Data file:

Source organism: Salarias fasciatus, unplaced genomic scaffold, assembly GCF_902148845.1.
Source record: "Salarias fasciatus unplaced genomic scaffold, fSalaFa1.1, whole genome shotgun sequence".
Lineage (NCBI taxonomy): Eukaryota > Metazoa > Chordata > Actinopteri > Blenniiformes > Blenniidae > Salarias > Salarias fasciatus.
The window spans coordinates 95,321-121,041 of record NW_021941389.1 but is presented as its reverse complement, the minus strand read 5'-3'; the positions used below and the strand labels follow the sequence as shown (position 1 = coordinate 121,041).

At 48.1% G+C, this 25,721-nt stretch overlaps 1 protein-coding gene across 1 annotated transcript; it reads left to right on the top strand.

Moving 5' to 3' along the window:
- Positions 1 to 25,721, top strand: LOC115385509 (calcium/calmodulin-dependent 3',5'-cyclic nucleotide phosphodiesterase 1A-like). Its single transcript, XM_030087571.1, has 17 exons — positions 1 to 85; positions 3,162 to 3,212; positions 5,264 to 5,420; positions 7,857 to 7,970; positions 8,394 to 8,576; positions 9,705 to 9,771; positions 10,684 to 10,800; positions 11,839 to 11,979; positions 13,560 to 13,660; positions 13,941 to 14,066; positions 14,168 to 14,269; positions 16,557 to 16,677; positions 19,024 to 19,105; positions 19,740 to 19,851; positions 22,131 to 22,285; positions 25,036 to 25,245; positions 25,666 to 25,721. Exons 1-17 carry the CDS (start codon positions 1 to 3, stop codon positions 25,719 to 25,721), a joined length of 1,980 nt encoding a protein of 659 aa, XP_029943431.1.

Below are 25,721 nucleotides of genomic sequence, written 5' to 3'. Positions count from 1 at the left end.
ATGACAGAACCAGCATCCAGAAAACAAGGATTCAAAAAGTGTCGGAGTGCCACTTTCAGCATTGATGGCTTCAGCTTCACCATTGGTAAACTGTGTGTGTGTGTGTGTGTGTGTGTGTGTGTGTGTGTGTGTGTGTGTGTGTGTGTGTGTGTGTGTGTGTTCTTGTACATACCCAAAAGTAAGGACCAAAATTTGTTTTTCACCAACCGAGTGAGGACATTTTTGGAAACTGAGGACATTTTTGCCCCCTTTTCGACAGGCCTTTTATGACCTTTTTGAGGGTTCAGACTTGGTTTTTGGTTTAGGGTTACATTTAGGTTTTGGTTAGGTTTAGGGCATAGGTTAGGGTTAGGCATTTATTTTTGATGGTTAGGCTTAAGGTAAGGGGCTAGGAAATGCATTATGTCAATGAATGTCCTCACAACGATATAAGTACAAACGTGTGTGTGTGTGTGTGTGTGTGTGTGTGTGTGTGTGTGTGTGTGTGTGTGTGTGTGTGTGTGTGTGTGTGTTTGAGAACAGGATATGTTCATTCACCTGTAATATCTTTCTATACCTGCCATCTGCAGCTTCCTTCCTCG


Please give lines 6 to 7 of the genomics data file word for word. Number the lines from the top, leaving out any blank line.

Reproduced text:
Moving 5' to 3' along the window:
- Positions 1 to 25,721, top strand: LOC115385509 (calcium/calmodulin-dependent 3',5'-cyclic nucleotide phosphodiesterase 1A-like). Its single transcript, XM_030087571.1, has 17 exons — positions 1 to 85; positions 3,162 to 3,212; positions 5,264 to 5,420; positions 7,857 to 7,970; positions 8,394 to 8,576; positions 9,705 to 9,771; positions 10,684 to 10,800; positions 11,839 to 11,979; positions 13,560 to 13,660; positions 13,941 to 14,066; positions 14,168 to 14,269; positions 16,557 to 16,677; positions 19,024 to 19,105; positions 19,740 to 19,851; positions 22,131 to 22,285; positions 25,036 to 25,245; positions 25,666 to 25,721. Exons 1-17 carry the CDS (start codon positions 1 to 3, stop codon positions 25,719 to 25,721), a joined length of 1,980 nt encoding a protein of 659 aa, XP_029943431.1.